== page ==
Riyadh (Debriefer) - Riyadh has approved the 38th withdrawal from the Saudi deposit, the Yemeni official government-run supreme economic council (SEC) tweeted on Tuesday.
The US$ 61.5-million-worth payment is aimed to cover applications for documentary credits to import basic goods and secure their delivery to people across Yemen at affordable prices, it added in a statement.
The new payment will help withdraw Yemeni cash of nearly 40 billion rials, which means increasing the demand on local currency at exchange market, boosting its value and curbing exchange rates speculations, it said.
The Saudi deposit will help restore trust on the Central Bank of Yemen (CBY) and on its ability to improve the Yemenis' livings, making use of Saudi constant support, the SEC added.
"The $ 2-billion deposit had great impact in supporting the Yemeni economy, securing the importation of basic commodities and their access to people at affordable prices, and preventing a collapse of local money."
On Wednesday, the Yemeni information minister, Moammar al-Eryani, criticized the Houthi policies "devastating the national economy by persistently looting the State's public revenues, preventing the circulation of national currency in areas under the group's control, money laundering and hard money speculations, promoting the oil black market, and harassing the private sector."
The Kingdom is the biggest supporter of Yemen, the Saudi ambassador to Yemen said on 1 June, citing the US$ 17 billion in humanitarian and development aid to the war-torn country since 2012.
Saudi Arabia led donors in funding the UN Yemen's response plan with $ 500 million in 2018 and 750 million in 2019, in addition to other humanitarian initiatives and programs, Mohamed Al Jaber added in a tweet.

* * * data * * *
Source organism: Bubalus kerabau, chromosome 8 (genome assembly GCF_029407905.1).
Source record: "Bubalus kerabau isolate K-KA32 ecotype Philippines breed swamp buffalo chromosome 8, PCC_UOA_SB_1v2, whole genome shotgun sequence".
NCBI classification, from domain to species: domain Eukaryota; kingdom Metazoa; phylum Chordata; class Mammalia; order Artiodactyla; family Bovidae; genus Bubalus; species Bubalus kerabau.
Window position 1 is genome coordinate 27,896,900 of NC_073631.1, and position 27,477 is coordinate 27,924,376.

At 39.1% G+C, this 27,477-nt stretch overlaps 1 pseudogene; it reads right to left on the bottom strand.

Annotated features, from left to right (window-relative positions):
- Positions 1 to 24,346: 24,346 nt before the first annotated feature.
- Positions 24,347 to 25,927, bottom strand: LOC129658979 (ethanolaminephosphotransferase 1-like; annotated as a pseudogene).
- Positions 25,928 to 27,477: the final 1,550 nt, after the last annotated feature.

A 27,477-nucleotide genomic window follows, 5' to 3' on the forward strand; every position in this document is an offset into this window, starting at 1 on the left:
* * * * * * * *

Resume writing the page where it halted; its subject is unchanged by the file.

The Kingdom has been leading a military coalition in Yemen since 26 March 2015, in support of forces loyal to President Hadi to retake areas controlled by the Iranian-back Houthi group.
Yemen conflict has triggered what the UN calls the world's worst humanitarian crisis, with most of the population in need for a type of humanitarian aid and immediate protection.
Hosted by Riyadh on 2 June, Yemen's pledging conference raised only half of the required $ 2.41-billion funding.
Pledges made by donors for Yemen have failed to keep pace with the war-torn country's needs, Oxfam Executive Director said then at the conference, calling for ceasefire and a halt of arms sales to Saudi Arabia and warring parties.
"The only sustainable solution to the crisis in Yemen is a permanent ceasefire," Jose Maria Vera added on Facebook.
The international community needs to do all it can to put pressure on the parties to Yemen's war to accept a ceasefire and return to useful negotiations aimed at achieving a peaceful solution, he urged.